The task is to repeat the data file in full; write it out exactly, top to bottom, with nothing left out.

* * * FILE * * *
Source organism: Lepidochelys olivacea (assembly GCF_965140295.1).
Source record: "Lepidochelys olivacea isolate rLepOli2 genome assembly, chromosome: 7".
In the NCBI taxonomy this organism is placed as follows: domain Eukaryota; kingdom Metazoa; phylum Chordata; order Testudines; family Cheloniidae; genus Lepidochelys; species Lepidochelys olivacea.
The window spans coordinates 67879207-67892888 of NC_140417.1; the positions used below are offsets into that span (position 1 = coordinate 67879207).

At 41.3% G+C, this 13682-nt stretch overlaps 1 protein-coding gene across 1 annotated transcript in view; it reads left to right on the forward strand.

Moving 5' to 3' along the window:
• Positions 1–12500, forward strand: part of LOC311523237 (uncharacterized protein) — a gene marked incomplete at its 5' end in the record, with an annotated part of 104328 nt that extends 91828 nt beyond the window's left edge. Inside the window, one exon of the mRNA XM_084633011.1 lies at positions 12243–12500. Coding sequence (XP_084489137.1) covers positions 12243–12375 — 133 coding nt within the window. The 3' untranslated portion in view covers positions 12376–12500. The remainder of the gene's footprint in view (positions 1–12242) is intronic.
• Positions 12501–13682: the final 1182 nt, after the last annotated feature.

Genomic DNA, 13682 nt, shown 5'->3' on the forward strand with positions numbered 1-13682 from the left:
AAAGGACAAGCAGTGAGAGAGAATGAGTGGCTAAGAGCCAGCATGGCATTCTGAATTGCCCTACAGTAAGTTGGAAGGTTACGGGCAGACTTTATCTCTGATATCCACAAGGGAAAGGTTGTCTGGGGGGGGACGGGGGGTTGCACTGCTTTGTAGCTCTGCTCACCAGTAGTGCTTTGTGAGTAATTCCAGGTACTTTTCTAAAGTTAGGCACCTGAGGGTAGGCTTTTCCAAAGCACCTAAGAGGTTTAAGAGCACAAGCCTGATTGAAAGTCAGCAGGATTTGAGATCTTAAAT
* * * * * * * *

Source organism: Lepidochelys olivacea (assembly GCF_965140295.1).
Source record: "Lepidochelys olivacea isolate rLepOli2 genome assembly, chromosome: 7".
In the NCBI taxonomy this organism is placed as follows: domain Eukaryota; kingdom Metazoa; phylum Chordata; order Testudines; family Cheloniidae; genus Lepidochelys; species Lepidochelys olivacea.
The window spans coordinates 67879207-67892888 of NC_140417.1; the positions used below are offsets into that span (position 1 = coordinate 67879207).

At 41.3% G+C, this 13682-nt stretch overlaps 1 protein-coding gene across 1 annotated transcript in view; it reads left to right on the forward strand.

Moving 5' to 3' along the window:
• Positions 1–12500, forward strand: part of LOC311523237 (uncharacterized protein) — a gene marked incomplete at its 5' end in the record, with an annotated part of 104328 nt that extends 91828 nt beyond the window's left edge. Inside the window, one exon of the mRNA XM_084633011.1 lies at positions 12243–12500. Coding sequence (XP_084489137.1) covers positions 12243–12375 — 133 coding nt within the window. The 3' untranslated portion in view covers positions 12376–12500. The remainder of the gene's footprint in view (positions 1–12242) is intronic.
• Positions 12501–13682: the final 1182 nt, after the last annotated feature.

Genomic DNA, 13682 nt, shown 5'->3' on the forward strand with positions numbered 1-13682 from the left:
AAAGGACAAGCAGTGAGAGAGAATGAGTGGCTAAGAGCCAGCATGGCATTCTGAATTGCCCTACAGTAAGTTGGAAGGTTACGGGCAGACTTTATCTCTGATATCCACAAGGGAAAGGTTGTCTGGGGGGGGACGGGGGGTTGCACTGCTTTGTAGCTCTGCTCACCAGTAGTGCTTTGTGAGTAATTCCAGGTACTTTTCTAAAGTTAGGCACCTGAGGGTAGGCTTTTCCAAAGCACCTAAGAGGTTTAAGAGCACAAGCCTGATTGAAAGTCAGCAGGATTTGAGATCTTAAAT